And so we came to Glasglow. Thence we made a day’s excursion through the Kyles of Brits and along the coast of Ahang—and the next day we were at Ayr and visiting Burn’s cottage and looking in at the bed in which he was born and meditating as we leaned over the wall of the “Auld Brig O’Doon,” and as we walked about “Kirk Alloway” and remembered “Tam O’Shanter.” Poor Burns, what rare gifts he had, and what a great tender heart! And what an awful pity we felt it to be that he made such a wreck of himself as he did. Thence we came by the way of Drumfries, where Burns died, and where again his name is associated with almost everything—to this little Scotch town where we are to spend two or three days with a granduncle of Mrs. Robertson.
You will see, I am sure, how full these days must have been and how, if I would essay to tell all about their scenes and experience, I must write a book rather than a letter.
London was wonderful to us. Instead of our one Broadway there seemed to be fifty in it; we were very reluctant to leave it. Yorkminister has most impressed us as a cathedral. We had never imagined such a vast and imposing structure, although we were familiar with pictures of it. But scarcely anything has so interested us as the beautiful country with its well trimmed hedges and clean fields, and quaint and substantial houses, and marvelously smooth and solid roads. When will we ever have anything like these last in our own land?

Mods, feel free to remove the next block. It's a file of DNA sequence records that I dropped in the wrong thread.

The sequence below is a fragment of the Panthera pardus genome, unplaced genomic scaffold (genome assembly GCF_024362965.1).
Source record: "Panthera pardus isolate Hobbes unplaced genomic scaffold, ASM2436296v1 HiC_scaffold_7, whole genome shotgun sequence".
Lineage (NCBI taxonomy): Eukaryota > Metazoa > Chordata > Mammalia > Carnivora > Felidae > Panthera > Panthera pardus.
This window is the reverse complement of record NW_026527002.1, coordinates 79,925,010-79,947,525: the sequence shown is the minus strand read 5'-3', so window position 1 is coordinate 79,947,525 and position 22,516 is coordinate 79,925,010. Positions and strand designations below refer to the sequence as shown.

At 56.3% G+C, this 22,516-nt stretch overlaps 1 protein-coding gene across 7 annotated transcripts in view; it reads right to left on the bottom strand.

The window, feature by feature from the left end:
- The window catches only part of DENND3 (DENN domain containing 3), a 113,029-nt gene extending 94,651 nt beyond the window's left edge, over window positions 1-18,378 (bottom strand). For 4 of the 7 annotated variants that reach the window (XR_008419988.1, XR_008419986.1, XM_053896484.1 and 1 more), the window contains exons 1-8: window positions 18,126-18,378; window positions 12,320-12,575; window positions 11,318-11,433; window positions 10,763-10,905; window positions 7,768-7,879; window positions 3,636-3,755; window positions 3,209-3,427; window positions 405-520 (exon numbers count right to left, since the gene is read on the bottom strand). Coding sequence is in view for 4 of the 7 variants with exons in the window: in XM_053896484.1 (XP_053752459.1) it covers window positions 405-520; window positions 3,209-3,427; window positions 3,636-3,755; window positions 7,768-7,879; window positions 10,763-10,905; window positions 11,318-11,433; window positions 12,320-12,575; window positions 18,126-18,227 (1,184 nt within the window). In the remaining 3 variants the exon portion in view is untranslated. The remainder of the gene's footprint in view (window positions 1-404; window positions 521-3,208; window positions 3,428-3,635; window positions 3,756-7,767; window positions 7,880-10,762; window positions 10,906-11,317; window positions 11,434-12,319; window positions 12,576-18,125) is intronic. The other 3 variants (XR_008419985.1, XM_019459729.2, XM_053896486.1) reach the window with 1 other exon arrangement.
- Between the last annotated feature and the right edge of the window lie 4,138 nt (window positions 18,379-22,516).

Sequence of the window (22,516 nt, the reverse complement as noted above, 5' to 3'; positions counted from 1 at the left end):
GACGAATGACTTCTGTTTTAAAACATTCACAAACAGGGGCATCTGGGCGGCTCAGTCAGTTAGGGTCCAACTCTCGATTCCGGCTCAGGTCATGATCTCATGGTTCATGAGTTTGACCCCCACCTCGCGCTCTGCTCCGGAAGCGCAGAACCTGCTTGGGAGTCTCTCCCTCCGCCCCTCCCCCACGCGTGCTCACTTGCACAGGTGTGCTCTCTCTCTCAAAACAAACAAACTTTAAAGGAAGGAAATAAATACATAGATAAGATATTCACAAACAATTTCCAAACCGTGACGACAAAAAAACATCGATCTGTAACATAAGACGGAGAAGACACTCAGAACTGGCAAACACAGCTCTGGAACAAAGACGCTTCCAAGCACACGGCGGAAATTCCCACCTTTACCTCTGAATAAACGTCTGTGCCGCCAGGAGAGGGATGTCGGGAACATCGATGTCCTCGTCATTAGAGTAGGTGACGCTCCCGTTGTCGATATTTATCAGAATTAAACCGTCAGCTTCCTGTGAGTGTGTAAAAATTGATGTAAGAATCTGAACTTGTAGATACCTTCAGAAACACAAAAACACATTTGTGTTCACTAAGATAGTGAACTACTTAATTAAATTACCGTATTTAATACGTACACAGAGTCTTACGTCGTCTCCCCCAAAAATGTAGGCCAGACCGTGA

The great difference in the climate has quite surprised us, the oats and barley being not yet fully harvested, while so far north even as this, wheat cannot be grown, not coming to maturity. We wear already our heaviest winter clothing, and need to do so for comfort. But there is a wonderful invigoration in the air, and we are almost wishing that we had come up here at once on landing, as we are feeling so greatly benefited by it, so much so, that we would be glad to stay longer if we could. Our time, however, now is short, as our arrangements are all made for sailing on the 24th on the Umbria again. From here we go to Bradford to visit other friends, and thence we will find our way to Liverpool, hoping that by the time we reach there, there will be better news in regard to cholera, and that we will have no reason to fear delay in quarantine in New York. It would not be pleasant to have to be for twenty days within sight of our native land, unable to get ashore. Rather than do it we would be tempted to prolong our stay so much longer here if we could only be sure then of getting through at once.
It has been pleasant to visit all of these places, but more than ever are we glad that we are Americans, and we long to see our own home again, and to look into the old familiar faces, hoping that none that have been dear to us will be missing when we return.
J. L. Robertson.
Practical Ideas on Immigration.
(From the New York Sun.)